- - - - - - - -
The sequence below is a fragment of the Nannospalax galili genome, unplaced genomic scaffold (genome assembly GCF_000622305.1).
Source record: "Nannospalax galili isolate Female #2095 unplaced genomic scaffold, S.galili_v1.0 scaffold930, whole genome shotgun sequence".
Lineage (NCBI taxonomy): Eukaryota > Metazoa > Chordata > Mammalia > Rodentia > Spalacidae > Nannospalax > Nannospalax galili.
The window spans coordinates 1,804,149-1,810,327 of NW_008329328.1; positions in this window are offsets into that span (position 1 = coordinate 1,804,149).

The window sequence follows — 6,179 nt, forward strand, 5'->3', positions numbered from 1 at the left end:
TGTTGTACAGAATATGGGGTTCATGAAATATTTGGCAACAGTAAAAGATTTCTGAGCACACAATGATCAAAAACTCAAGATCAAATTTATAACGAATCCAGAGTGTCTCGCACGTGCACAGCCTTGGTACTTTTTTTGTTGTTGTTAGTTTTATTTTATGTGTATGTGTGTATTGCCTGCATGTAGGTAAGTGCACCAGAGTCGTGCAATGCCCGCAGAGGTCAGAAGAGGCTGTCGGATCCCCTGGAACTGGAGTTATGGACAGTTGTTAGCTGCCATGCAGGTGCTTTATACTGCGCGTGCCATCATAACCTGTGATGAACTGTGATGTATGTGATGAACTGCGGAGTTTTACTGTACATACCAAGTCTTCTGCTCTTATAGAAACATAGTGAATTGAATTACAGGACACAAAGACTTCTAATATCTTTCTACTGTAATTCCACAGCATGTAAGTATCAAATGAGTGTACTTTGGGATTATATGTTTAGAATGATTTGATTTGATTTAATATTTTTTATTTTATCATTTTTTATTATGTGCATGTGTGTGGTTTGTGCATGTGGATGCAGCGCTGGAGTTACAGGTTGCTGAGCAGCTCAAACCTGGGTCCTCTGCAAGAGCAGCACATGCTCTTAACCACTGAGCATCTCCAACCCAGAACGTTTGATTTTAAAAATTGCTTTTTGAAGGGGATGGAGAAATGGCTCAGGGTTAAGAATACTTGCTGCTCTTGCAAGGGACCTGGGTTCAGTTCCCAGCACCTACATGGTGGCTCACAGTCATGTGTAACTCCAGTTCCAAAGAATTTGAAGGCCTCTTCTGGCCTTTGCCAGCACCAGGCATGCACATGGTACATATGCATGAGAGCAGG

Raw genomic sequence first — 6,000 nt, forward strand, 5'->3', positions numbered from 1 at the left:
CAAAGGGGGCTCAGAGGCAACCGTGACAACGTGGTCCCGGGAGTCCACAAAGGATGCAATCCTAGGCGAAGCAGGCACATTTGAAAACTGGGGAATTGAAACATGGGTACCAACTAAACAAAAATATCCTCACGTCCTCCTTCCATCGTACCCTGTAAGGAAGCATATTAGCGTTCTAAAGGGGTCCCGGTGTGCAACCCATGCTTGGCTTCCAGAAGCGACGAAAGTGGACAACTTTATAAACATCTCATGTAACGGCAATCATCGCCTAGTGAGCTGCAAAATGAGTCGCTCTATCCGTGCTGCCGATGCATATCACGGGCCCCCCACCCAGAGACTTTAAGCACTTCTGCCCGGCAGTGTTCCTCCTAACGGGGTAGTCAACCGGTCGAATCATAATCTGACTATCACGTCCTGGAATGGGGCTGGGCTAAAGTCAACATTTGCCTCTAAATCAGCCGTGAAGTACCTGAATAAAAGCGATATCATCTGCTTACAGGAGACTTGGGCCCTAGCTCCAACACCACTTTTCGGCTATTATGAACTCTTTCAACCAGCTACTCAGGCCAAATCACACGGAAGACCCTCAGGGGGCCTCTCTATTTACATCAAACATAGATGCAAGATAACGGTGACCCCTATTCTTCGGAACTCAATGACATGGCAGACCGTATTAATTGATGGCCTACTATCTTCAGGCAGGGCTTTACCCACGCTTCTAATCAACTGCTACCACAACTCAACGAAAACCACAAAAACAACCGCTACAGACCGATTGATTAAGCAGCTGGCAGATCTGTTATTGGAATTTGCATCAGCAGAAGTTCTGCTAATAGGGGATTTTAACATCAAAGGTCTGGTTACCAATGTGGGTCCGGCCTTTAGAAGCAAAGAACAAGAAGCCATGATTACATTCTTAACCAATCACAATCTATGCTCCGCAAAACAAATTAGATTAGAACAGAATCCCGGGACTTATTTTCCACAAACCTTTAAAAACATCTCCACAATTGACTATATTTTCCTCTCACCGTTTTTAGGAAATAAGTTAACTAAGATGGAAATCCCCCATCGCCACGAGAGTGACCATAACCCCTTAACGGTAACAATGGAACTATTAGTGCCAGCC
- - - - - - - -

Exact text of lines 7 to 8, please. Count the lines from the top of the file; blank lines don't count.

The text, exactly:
Raw genomic sequence first — 6,000 nt, forward strand, 5'->3', positions numbered from 1 at the left:
CAAAGGGGGCTCAGAGGCAACCGTGACAACGTGGTCCCGGGAGTCCACAAAGGATGCAATCCTAGGCGAAGCAGGCACATTTGAAAACTGGGGAATTGAAACATGGGTACCAACTAAACAAAAATATCCTCACGTCCTCCTTCCATCGTACCCTGTAAGGAAGCATATTAGCGTTCTAAAGGGGTCCCGGTGTGCAACCCATGCTTGGCTTCCAGAAGCGACGAAAGTGGACAACTTTATAAACATCTCATGTAACGGCAATCATCGCCTAGTGAGCTGCAAAATGAGTCGCTCTATCCGTGCTGCCGATGCATATCACGGGCCCCCCACCCAGAGACTTTAAGCACTTCTGCCCGGCAGTGTTCCTCCTAACGGGGTAGTCAACCGGTCGAATCATAATCTGACTATCACGTCCTGGAATGGGGCTGGGCTAAAGTCAACATTTGCCTCTAAATCAGCCGTGAAGTACCTGAATAAAAGCGATATCATCTGCTTACAGGAGACTTGGGCCCTAGCTCCAACACCACTTTTCGGCTATTATGAACTCTTTCAACCAGCTACTCAGGCCAAATCACACGGAAGACCCTCAGGGGGCCTCTCTATTTACATCAAACATAGATGCAAGATAACGGTGACCCCTATTCTTCGGAACTCAATGACATGGCAGACCGTATTAATTGATGGCCTACTATCTTCAGGCAGGGCTTTACCCACGCTTCTAATCAACTGCTACCACAACTCAACGAAAACCACAAAAACAACCGCTACAGACCGATTGATTAAGCAGCTGGCAGATCTGTTATTGGAATTTGCATCAGCAGAAGTTCTGCTAATAGGGGATTTTAACATCAAAGGTCTGGTTACCAATGTGGGTCCGGCCTTTAGAAGCAAAGAACAAGAAGCCATGATTACATTCTTAACCAATCACAATCTATGCTCCGCAAAACAAATTAGATTAGAACAGAATCCCGGGACTTATTTTCCACAAACCTTTAAAAACATCTCCACAATTGACTATATTTTCCTCTCACCGTTTTTAGGAAATAAGTTAACTAAGATGGAAATCCCCCATCGCCACGAGAGTGACCATAACCCCTTAACGGTAACAATGGAACTATTAGTGCCAGCC